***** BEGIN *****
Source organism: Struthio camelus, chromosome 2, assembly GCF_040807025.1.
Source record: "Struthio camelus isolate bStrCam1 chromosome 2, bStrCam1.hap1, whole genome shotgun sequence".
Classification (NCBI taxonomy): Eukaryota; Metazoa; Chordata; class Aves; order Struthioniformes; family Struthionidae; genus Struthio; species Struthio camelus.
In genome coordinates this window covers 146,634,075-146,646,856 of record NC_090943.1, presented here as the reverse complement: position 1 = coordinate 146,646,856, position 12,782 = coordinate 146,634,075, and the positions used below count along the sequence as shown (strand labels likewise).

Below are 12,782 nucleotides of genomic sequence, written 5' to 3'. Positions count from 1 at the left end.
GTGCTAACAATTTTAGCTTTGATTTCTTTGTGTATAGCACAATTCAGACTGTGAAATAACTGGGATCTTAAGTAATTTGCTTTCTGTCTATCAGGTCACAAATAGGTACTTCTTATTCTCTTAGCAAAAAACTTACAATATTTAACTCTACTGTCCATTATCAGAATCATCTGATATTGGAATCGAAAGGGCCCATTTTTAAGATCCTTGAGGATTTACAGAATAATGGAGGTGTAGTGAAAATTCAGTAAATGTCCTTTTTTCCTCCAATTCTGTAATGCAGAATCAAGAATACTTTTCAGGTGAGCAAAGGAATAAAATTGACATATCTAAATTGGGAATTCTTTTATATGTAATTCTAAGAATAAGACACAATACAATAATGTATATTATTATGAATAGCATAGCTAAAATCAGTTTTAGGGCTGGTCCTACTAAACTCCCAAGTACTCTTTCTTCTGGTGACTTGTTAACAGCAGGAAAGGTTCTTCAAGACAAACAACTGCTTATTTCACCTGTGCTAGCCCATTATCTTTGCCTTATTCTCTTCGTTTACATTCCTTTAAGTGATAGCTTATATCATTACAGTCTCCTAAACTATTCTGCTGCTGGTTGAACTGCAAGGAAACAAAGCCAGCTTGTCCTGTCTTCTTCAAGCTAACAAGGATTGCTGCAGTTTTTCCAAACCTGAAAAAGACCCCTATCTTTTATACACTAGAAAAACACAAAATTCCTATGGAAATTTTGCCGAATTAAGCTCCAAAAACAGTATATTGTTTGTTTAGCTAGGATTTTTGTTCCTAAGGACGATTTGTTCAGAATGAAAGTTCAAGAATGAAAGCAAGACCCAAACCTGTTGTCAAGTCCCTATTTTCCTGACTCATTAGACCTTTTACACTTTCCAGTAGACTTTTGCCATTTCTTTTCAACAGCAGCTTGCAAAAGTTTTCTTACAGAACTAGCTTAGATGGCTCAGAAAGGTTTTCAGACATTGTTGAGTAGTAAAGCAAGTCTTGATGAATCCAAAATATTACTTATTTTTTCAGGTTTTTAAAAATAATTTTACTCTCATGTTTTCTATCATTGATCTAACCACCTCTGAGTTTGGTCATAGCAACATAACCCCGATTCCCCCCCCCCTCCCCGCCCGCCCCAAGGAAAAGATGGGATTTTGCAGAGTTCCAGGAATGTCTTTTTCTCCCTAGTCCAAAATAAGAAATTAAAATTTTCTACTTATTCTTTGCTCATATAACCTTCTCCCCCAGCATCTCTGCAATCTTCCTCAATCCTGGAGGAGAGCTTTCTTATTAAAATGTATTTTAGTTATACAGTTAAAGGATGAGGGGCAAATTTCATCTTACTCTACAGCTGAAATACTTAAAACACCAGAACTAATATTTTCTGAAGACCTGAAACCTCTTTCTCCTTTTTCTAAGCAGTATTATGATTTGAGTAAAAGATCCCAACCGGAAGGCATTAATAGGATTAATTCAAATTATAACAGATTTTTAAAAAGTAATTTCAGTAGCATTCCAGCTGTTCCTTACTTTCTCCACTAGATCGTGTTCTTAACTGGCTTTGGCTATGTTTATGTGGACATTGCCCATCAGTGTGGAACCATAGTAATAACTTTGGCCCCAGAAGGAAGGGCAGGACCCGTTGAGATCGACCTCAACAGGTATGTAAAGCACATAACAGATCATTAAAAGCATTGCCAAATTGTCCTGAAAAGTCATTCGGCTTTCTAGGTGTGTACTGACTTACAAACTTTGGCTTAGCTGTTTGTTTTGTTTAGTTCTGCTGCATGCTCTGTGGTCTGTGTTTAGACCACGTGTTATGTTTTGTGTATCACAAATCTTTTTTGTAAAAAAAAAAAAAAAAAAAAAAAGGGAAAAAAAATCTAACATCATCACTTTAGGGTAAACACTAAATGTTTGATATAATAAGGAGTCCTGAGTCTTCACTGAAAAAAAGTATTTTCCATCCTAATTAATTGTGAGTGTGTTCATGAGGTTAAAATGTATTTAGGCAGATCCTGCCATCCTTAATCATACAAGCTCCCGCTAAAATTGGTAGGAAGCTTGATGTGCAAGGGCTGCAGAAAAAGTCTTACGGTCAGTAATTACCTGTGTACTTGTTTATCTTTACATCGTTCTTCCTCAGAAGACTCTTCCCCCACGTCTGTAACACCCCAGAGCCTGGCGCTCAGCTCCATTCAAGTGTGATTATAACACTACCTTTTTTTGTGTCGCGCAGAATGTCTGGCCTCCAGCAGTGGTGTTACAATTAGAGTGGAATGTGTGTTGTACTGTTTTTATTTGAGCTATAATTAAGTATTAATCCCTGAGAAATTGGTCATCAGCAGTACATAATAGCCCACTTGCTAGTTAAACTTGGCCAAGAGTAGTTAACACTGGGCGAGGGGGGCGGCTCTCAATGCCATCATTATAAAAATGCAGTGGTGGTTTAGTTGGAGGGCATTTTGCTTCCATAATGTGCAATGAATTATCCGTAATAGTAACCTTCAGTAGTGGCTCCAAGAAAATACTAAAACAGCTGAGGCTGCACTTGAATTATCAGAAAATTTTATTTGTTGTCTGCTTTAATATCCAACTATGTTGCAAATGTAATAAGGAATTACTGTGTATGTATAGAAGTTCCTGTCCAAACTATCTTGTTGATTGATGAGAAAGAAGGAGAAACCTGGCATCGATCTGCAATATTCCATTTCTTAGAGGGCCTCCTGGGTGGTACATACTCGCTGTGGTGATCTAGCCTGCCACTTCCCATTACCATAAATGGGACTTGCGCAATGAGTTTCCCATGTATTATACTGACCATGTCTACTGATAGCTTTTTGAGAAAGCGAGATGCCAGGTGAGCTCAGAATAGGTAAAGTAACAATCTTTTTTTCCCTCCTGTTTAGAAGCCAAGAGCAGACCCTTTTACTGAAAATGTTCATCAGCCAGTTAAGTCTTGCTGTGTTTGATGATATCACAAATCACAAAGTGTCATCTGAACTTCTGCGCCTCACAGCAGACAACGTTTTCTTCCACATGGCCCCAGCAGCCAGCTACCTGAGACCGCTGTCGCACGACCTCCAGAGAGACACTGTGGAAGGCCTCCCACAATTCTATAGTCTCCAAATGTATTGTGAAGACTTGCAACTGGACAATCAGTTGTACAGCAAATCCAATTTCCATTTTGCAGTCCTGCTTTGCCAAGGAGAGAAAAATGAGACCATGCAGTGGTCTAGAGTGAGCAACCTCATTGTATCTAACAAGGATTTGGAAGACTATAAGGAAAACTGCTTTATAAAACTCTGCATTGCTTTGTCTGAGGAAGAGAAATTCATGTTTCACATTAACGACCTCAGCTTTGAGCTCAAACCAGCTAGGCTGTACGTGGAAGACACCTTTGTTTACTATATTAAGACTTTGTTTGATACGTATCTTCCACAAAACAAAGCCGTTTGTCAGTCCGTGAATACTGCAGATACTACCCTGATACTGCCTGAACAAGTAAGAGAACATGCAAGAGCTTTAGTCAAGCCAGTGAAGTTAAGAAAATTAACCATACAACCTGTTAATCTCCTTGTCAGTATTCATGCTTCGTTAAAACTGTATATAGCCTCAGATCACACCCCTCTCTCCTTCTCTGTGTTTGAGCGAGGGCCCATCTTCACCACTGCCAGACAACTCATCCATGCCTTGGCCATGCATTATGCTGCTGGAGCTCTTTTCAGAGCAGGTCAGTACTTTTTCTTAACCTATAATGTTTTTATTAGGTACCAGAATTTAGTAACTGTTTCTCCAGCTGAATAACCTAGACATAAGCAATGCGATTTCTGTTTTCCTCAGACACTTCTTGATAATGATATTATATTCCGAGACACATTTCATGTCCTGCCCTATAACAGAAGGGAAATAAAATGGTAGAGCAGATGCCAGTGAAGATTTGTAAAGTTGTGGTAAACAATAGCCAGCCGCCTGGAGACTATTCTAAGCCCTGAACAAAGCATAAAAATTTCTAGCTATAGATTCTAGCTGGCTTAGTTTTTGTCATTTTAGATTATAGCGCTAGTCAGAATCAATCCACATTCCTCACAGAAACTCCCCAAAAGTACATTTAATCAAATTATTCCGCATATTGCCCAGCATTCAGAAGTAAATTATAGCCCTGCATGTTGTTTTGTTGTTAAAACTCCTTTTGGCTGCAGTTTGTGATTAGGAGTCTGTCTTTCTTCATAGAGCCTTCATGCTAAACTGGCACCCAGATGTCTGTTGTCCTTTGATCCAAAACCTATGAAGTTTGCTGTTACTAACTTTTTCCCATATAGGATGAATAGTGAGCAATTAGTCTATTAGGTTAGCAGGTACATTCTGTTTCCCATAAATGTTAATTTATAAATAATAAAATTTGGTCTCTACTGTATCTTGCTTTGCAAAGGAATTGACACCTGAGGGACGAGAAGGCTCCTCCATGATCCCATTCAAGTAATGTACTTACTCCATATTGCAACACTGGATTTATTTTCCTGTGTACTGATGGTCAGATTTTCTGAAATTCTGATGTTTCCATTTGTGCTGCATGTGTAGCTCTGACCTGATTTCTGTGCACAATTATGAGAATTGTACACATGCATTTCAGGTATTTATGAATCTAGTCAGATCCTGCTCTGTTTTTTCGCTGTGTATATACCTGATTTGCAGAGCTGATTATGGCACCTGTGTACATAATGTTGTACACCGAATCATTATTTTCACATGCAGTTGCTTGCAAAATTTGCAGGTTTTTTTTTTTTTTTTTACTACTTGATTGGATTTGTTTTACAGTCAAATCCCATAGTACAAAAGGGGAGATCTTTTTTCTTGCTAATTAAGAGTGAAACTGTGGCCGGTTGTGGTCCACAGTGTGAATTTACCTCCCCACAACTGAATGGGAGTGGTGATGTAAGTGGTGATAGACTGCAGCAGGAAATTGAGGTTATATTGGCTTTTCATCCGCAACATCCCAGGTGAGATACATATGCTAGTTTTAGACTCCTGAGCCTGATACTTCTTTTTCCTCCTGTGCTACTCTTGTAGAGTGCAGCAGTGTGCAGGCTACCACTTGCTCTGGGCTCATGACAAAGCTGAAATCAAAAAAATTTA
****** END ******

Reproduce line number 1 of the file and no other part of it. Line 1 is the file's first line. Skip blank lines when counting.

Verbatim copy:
Source organism: Struthio camelus, chromosome 2, assembly GCF_040807025.1.